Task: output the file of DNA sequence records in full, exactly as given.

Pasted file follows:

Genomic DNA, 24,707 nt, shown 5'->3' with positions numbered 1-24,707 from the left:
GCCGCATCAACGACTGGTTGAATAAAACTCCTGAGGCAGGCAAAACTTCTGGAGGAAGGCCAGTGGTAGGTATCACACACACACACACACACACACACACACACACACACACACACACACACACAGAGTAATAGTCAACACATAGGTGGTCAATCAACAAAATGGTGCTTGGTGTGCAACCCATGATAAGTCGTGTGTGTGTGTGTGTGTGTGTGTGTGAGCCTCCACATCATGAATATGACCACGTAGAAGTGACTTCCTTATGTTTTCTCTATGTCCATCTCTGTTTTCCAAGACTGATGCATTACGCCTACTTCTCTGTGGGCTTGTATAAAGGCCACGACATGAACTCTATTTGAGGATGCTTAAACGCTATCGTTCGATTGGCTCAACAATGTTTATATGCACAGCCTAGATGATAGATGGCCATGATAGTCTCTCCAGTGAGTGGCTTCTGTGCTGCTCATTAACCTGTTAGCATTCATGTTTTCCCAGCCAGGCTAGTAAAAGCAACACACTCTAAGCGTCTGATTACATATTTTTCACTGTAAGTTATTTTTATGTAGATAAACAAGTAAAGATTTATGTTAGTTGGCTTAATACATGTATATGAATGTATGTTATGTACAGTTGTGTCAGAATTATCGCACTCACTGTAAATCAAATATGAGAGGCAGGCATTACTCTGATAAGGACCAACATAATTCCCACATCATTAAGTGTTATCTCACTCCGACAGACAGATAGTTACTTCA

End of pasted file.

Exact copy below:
Genomic DNA, 24,707 nt, shown 5'->3' with positions numbered 1-24,707 from the left:
GCCGCATCAACGACTGGTTGAATAAAACTCCTGAGGCAGGCAAAACTTCTGGAGGAAGGCCAGTGGTAGGTATCACACACACACACACACACACACACACACACACACACACACACACACACACAGAGTAATAGTCAACACATAGGTGGTCAATCAACAAAATGGTGCTTGGTGTGCAACCCATGATAAGTCGTGTGTGTGTGTGTGTGTGTGTGTGTGAGCCTCCACATCATGAATATGACCACGTAGAAGTGACTTCCTTATGTTTTCTCTATGTCCATCTCTGTTTTCCAAGACTGATGCATTACGCCTACTTCTCTGTGGGCTTGTATAAAGGCCACGACATGAACTCTATTTGAGGATGCTTAAACGCTATCGTTCGATTGGCTCAACAATGTTTATATGCACAGCCTAGATGATAGATGGCCATGATAGTCTCTCCAGTGAGTGGCTTCTGTGCTGCTCATTAACCTGTTAGCATTCATGTTTTCCCAGCCAGGCTAGTAAAAGCAACACACTCTAAGCGTCTGATTACATATTTTTCACTGTAAGTTATTTTTATGTAGATAAACAAGTAAAGATTTATGTTAGTTGGCTTAATACATGTATATGAATGTATGTTATGTACAGTTGTGTCAGAATTATCGCACTCACTGTAAATCAAATATGAGAGGCAGGCATTACTCTGATAAGGACCAACATAATTCCCACATCATTAAGTGTTATCTCACTCCGACAGACAGATAGTTACTTCA